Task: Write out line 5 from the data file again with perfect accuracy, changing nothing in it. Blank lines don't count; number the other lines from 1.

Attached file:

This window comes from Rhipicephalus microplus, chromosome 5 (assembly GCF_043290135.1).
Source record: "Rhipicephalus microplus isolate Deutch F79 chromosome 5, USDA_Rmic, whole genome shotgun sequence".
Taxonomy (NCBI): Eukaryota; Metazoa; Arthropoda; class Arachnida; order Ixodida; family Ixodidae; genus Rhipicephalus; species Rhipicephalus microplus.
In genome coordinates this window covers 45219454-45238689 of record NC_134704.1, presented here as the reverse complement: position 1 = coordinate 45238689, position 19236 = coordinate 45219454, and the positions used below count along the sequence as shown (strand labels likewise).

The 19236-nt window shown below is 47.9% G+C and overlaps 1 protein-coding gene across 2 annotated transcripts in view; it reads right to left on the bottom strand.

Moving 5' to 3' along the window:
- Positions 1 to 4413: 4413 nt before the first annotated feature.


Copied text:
The 19236-nt window shown below is 47.9% G+C and overlaps 1 protein-coding gene across 2 annotated transcripts in view; it reads right to left on the bottom strand.